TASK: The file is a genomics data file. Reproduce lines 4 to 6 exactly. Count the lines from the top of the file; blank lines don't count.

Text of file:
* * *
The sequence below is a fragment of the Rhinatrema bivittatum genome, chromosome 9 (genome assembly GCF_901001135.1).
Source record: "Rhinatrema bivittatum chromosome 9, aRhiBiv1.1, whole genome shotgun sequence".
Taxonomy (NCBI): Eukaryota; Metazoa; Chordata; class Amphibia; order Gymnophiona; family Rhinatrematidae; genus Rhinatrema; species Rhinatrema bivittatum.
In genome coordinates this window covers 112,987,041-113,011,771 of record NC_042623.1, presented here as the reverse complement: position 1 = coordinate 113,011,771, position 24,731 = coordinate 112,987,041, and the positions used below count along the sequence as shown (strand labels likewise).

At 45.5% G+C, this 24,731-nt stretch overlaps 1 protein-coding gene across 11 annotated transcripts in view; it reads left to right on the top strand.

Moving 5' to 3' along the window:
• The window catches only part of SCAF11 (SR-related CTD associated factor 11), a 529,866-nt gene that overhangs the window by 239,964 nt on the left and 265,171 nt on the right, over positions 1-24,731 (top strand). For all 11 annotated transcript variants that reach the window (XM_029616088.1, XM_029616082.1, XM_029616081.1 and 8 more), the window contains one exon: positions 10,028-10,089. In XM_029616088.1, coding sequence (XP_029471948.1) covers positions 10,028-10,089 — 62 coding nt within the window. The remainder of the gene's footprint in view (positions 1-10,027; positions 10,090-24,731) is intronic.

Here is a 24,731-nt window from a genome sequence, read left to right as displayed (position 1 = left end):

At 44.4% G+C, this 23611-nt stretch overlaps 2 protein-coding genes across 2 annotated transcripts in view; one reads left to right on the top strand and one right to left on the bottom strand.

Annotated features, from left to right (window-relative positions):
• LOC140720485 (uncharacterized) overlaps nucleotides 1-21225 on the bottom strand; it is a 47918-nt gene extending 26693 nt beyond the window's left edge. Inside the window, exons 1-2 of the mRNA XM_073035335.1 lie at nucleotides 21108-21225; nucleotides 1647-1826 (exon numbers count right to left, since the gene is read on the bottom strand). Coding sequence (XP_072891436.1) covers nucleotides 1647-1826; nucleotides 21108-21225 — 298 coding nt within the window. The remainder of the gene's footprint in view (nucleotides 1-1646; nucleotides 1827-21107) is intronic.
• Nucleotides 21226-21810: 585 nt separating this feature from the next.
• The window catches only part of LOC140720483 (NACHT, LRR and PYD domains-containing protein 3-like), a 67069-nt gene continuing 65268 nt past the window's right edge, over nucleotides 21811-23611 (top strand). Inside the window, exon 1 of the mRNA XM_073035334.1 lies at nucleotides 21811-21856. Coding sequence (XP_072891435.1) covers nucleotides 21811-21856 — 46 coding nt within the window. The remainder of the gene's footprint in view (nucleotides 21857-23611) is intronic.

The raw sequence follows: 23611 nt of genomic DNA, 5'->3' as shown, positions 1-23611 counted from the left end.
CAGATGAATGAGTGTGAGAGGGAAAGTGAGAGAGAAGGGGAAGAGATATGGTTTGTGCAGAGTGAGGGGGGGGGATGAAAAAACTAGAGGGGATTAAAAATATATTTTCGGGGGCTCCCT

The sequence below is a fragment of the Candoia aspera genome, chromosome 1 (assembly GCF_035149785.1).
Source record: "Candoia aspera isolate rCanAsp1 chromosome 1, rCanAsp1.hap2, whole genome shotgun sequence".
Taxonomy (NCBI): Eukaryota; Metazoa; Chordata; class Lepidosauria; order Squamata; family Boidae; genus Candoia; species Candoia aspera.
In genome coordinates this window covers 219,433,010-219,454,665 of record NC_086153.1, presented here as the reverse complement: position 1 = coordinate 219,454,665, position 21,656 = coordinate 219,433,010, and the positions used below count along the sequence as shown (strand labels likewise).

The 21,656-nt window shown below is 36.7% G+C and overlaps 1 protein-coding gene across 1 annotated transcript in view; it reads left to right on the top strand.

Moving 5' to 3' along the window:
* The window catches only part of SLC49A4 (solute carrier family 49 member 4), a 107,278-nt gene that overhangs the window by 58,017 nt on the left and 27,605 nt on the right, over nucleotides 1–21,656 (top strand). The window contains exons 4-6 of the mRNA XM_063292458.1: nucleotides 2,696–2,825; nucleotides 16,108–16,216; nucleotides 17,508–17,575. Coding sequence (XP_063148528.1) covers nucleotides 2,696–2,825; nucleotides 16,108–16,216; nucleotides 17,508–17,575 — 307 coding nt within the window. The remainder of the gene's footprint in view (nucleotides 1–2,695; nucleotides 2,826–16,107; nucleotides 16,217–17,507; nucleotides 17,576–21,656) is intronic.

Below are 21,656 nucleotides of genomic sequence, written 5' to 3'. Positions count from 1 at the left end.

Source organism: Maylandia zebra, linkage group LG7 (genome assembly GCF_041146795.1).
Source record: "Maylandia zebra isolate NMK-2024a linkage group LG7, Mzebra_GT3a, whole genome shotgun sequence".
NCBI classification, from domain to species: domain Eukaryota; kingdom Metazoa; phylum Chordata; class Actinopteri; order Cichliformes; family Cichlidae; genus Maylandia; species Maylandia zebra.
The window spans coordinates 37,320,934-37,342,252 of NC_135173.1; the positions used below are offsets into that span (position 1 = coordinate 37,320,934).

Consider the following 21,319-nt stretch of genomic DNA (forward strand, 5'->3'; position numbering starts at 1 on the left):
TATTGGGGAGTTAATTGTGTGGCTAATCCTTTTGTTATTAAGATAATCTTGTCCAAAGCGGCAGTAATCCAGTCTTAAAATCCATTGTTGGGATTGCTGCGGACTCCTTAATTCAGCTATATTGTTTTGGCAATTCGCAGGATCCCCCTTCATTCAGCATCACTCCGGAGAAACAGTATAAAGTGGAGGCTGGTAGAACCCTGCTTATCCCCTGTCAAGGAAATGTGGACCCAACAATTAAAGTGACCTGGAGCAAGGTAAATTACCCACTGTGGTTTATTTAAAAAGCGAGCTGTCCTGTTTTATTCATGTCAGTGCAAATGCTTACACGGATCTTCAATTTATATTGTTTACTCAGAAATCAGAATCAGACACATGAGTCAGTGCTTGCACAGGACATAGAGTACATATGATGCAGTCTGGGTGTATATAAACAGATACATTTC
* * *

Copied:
In genome coordinates this window covers 112,987,041-113,011,771 of record NC_042623.1, presented here as the reverse complement: position 1 = coordinate 113,011,771, position 24,731 = coordinate 112,987,041, and the positions used below count along the sequence as shown (strand labels likewise).

At 45.5% G+C, this 24,731-nt stretch overlaps 1 protein-coding gene across 11 annotated transcripts in view; it reads left to right on the top strand.

Moving 5' to 3' along the window: